In going over some of the various COT reports and having a look-see to observe who is doing what, I wanted to make a few comments about the crude oil market, especially in light of one of our astute posters here who pointed out the very large imbalance currently existing in that market ( thanks Jesse L.!).
Take a gander at the following COT chart and you will see exactly what he was referring to. This chart goes back Eight Years - to the time that the CFTC began breaking out the Disaggregated Report.
If you notice, all three categories of speculators, the Hedge Funds, the Large Reportables and the Small Specs or General Public, are on the same side of the crude oil market, namely the long side.
There is nothing wrong with that since the trend has been a steady grind upwards, which until recently was stalled near the $105 level.
However, the sheer size of the hedge fund positioning is what is so striking. It is enormous and is at the largest level that has been seen, far eclipsing that which existed when crude was near $150 back in the summer of 2008 ( just before the credit crisis erupted) and when crude was responding to rounds 1 and 2 of QE in April 2011.
Another interesting thing to note - while the big commercial category is not at a record net short length, they are not far from one. The difference in the short positioning in this market at the current time, compared to when the commercials held their record net short position during August 2013, is that back then, the SWAP DEALERS were actually on the net long side of the market as well. Now those Swap Dealers are net short as well. As a matter of fact, the only category of traders that was net short the crude oil market back then, was those commercials - everyone else, including the swap dealers, was net long.
Crude Oil was just shy of $112/barrel at that time. It then promptly proceeded to collapse some $20 barrel in the matter of three month's time all the way to $92. It has since refused to go back down below that level and is now knocking on the door of $108, a mere $4 off the peak made last August.
How all of this plays out in the coming weeks is going to be very interesting to say the least. I think it important to reiterate that spec positioning in a market can go to extreme lengths and continue to increase long after many believe that a reversal is imminent. After all, who is to say just how many speculators can crowd into a market before it gets too lopsided? Answer - no one.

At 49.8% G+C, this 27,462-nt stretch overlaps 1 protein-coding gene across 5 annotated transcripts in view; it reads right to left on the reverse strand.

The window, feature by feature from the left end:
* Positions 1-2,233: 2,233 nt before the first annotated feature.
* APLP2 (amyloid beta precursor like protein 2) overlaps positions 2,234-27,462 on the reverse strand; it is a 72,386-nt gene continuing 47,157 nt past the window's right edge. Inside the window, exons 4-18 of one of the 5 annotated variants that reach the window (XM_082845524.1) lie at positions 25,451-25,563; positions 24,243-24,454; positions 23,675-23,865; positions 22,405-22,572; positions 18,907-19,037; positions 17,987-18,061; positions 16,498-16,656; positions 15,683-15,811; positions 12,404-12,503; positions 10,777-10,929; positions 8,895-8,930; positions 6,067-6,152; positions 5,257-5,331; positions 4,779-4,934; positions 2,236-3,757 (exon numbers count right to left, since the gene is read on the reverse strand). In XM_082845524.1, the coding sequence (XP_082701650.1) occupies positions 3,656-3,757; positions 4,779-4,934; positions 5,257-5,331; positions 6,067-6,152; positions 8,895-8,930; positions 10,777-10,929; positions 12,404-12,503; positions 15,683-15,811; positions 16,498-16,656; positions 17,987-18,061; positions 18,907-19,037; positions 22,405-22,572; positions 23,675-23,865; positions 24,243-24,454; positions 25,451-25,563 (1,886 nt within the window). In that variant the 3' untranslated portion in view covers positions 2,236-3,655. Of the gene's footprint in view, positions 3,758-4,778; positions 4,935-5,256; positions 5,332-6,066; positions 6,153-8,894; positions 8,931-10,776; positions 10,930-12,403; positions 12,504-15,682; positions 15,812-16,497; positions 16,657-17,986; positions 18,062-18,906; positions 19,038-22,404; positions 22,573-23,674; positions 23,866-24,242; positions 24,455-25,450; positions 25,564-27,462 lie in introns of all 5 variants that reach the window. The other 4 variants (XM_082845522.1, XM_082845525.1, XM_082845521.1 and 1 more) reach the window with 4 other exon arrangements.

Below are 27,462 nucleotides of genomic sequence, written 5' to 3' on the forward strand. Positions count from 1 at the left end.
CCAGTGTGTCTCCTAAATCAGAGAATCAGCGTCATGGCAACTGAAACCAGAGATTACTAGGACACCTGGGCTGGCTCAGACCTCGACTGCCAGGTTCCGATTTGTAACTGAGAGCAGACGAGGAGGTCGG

I well remember taking some of the usual pundits in the gold community to task publicly back when gold was running in a strong bull market some years ago. These self-anointed COT expects were consistently regaling us with "gold is going to have a sharp selloff" nearly every week when the COT data came out merely because they somehow arrived at the conclusion that there were "too many specs" on the long side of the market.
My rebuttal to that simplistic and inept analysis at the time was "who appointed these people to determine how many speculators can come into a market and where did they obtain this special key of knowledge that no one else seemed to have"?
Here was the simple truth back then which remains the simple truth at the present - We simply have no way of knowing how far their buying can drive prices and to what levels they can take it. As long as they are willing to commit money into a market, it is going to move higher. When you consider the amount of money that has been created by the Fed since the inception of its QE programs, and the ZIRP of the Fed, there is a huge amount of HOT MONEY out there that can invade any market and catapult it higher once the commitment is made to invest in that particular market.
Just look at the stock market for Pete's sake if you have any doubts about what speculative buying can do!
So what are we to think about this crude oil situation as traders? Answer - first -what is the direction of the market? Answer - it is trending higher with a series of higher lows since June 2012. The move up has been stymied at times at key resistance levels ( which we noted was one such occurrence at the $112 level) but the market has steadily ground higher. The $105 level had recently served to cap its upward progress for the last three months but that finally gave way when the situation in Iraq hit the radar screens of traders.
What this tells us is that sentiment towards crude oil remains strongly bullish and the trend is currently higher. Don't try to be a hero therefore and fight the tape just because the positioning of the specs vs the commercials is so lopsided in this market. Guess what? It can become even more so!
Secondly - do watch however and be alert for any signs of market reversals. When you have this many speculators crowded on any one side of the market, it does make for an inherently unstable market, one in which longs can become very jumpy and nervous for fear of sharp moves lower. This can and often is reflected in big spikes followed by sharp selloffs followed by big spikes up again. In other words, rising volatility can indicate increasing nervousness.